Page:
If Sonja performs first, which one of the following must be true?

Kath on November 6, 2019

Can S be the first?

In all my inferences, S cannot be the first one. Could you help me?

4 Replies

Irina on November 6, 2019


Generally if a question presents a hypothetical, it means that this hypothetical could be true - otherwise, one of the answer choices would have to say "no valid answer" -and I am not aware of any LSAT game that had this scenario.
The question asks us which of the following must be true if S is first. The rules tell us that S must perform earlier than T, and H must perform later than both T &S - in this scenario H cannot perform earlier than both of them since S is #1, H must perform earlier than R, resulting in the following order:

S > T > H > R

G is the only one remaining and the rules tell us that if G performs earlier than T, then R & S must perform earlier than T but that's impossible based on the inferences above T > H > R, thus we can conclude that G must perform later than T but we cannot determine its exact position in relation to H &R, so our order could be any of the following if S is first:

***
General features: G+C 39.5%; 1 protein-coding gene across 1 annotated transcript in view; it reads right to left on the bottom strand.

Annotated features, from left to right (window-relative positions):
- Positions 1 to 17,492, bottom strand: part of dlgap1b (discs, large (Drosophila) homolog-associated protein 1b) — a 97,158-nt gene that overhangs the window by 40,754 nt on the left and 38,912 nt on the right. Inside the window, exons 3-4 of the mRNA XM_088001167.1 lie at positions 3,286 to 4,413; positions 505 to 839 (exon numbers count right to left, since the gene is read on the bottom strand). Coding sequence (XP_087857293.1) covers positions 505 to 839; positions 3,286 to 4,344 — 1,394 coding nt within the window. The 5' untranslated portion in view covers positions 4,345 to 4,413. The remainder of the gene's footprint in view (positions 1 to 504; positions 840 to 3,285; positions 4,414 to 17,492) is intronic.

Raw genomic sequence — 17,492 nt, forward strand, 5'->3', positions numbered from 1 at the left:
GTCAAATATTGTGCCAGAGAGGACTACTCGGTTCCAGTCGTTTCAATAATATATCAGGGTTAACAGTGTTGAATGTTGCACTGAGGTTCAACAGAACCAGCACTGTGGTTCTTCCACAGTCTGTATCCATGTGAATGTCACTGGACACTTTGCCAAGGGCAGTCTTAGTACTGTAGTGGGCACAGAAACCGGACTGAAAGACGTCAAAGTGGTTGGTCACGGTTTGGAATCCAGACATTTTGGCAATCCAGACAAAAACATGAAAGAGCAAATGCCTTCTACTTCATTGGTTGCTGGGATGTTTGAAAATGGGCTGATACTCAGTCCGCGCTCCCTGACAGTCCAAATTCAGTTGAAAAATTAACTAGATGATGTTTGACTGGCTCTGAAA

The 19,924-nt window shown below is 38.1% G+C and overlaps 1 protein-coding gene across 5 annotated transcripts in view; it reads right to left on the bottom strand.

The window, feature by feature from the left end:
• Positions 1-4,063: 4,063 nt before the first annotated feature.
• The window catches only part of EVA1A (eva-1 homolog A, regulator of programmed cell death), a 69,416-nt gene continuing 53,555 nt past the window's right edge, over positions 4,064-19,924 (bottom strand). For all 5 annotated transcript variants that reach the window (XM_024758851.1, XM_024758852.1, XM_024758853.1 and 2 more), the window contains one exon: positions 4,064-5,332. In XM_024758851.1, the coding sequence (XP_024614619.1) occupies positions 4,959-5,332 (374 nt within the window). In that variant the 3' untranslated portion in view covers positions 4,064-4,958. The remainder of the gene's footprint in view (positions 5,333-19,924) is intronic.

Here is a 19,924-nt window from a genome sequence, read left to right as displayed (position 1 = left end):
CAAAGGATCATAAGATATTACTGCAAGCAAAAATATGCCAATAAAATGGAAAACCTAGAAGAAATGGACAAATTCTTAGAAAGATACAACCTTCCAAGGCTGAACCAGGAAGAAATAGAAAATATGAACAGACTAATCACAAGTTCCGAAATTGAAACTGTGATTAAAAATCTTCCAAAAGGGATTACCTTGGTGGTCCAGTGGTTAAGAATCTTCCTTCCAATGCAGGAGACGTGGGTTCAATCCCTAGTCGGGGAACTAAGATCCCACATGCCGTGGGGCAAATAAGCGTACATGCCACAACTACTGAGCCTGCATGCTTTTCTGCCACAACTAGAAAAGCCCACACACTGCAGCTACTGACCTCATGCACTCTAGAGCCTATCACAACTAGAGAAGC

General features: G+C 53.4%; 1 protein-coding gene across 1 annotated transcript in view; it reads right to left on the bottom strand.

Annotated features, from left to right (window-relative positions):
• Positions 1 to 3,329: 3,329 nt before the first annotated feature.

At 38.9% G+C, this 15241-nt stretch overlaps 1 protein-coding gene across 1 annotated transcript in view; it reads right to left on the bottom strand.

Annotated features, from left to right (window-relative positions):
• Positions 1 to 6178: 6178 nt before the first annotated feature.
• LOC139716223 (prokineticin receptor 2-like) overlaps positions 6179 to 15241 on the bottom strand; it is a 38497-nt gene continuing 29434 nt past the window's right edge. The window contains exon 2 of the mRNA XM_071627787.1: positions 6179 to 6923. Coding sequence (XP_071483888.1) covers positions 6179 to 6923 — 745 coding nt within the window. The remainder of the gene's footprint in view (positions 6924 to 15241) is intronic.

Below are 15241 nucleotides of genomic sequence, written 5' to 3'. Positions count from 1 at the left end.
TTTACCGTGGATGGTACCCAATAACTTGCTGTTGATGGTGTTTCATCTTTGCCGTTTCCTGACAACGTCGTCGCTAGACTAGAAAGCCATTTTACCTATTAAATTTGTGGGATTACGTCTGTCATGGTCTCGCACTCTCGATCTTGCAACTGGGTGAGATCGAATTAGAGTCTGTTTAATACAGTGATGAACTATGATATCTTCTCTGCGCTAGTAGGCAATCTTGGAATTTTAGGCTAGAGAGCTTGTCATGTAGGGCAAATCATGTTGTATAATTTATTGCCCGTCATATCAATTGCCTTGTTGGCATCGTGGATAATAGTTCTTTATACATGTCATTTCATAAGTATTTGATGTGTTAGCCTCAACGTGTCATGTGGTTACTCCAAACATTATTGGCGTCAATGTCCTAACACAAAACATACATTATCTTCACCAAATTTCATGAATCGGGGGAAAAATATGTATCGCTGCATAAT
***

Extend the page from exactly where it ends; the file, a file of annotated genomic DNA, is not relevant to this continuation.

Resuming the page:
We can see that four of the answer choices could be true - G could be #3 and #4, H could be #3, and R could be #5, but T must always be #2 in all of three possible scenarios, thus we can conclude that (E) must be true.

Let me know if this makes sense and if you have any further questions.

Kate on July 9, 2020

How do the rules tell us that S must perform earlier than T? Isn't there a situation where T could be before S?

on April 5 at 11:33PM

^^ I'm confused on this too there isn't a rule that says S is before T, only if G is before T then R and S are before T

Emil on April 16 at 08:59PM

The third rule does actually say that S must be before T.